Bipartisan concerns surround Michigan’s SOAR program



(The Center Square) – Both sides of the aisle are expressing concerns over Michigan Gov. Gretchen Whitmer’s $250 million overhaul of the Strategic Outreach and Attraction Reserve Fund.

First created in 2021 as a reaction to Ford Motor Co. moving major manufacturing to Kentucky and Tennessee, the fund has since doled out $1.7 billion to Ford and General Motors in an attempt to keep the companies away from “right to work” states.

Senate Community and Economic Development Committee Chairwoman Mallory McMorrow, D-Royal Oak, described the SOAR fund as reactionary in a March floor speech.

“And I think sometimes we have to take hard lessons in acknowledging that sometimes even with the best intentions, things may not turn out the way that we wish,” McMorrow said.

Michigan Republicans, such as Rep. Donni Steele, R-Orion Township, have criticized SOAR spending as corporate welfare.

“SOAR is broken, and House Democrats plan to fix it by moving some money around to create similarly flawed programs with even more specific carve outs,” Steele said. “If we’re going to offer corporate incentives, we need to ensure that every Michigan company has an equal shot for assistance. Nothing in this plan addresses that clear lack of fairness, oversight, and accountability.”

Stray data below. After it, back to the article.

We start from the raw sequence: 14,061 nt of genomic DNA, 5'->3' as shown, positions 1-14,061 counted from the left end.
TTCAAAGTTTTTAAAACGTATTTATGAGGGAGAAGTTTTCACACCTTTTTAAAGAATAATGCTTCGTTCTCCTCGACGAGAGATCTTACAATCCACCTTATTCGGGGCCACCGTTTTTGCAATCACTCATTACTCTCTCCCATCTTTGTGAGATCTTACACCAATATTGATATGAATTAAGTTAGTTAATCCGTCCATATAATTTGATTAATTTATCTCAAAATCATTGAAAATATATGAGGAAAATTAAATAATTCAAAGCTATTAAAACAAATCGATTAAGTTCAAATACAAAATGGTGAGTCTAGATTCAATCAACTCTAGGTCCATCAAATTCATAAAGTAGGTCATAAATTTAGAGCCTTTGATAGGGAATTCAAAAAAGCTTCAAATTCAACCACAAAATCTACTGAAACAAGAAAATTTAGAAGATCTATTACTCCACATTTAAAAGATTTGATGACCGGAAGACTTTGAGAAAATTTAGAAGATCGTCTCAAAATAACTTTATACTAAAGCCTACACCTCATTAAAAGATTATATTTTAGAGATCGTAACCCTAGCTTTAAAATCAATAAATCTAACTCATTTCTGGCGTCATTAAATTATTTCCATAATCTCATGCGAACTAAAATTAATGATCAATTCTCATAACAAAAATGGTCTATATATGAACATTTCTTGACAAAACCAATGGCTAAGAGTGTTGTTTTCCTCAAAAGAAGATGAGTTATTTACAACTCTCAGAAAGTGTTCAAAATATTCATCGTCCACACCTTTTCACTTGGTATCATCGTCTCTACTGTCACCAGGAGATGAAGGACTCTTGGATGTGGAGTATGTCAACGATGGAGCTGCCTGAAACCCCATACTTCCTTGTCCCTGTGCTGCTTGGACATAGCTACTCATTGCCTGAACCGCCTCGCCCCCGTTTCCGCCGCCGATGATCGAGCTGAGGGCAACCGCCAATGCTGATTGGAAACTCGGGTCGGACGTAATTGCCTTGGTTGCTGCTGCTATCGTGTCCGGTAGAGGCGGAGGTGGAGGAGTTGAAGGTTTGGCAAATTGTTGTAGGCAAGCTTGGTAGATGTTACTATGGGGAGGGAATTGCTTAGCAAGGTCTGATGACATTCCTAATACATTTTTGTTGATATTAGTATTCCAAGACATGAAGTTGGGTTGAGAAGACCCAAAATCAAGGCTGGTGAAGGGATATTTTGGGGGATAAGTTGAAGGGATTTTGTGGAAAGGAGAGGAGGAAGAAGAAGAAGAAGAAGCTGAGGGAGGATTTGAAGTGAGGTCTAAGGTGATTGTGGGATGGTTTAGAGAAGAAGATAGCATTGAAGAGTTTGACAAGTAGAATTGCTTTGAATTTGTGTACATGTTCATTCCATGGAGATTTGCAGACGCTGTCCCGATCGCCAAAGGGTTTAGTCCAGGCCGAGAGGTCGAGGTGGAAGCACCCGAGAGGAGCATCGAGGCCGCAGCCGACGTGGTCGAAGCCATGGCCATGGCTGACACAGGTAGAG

Failed projections in the electric car industry have worsened the problem. While the SOAR fund gave $1 billion to Ford, alongside other tax incentives, the company has had to cut 800 jobs from the projected 2,500 at its Marshall battery plant. GM was awarded $600 million from SOAR to build an electric truck plant, but production has been delayed until late 2025.

“It feels like every day we hear about another taxpayer-funded project that will be smaller and yield fewer new jobs than was initially promised,” Steele said. “Yet, instead of looking inward to see how we as leaders can better spend taxpayer dollars, Gov. Gretchen Whitmer and Lansing Democrats find new ways to throw money at a wall to see what sticks.”

Democrats like McMorrow argue Whitmer’s 2024 rebranding of SOAR to the Make it in Michigan Fund could solve the problem. Its centerpiece, the Michigan 360 program, would take $250 million of SOAR funding and use it toward community investments.

House Minority Leader Matt Hall, R-Richland Township, argue more extensive change should be undertaken, such as restoring right-to-work protections against mandatory union membership, and cutting taxes and regulations.

“I want to see things that address clawing back money if they lay off people,” Hall said. “I want to put things in there that address the fact that we should have small and medium businesses benefit from this too, not just big companies.”

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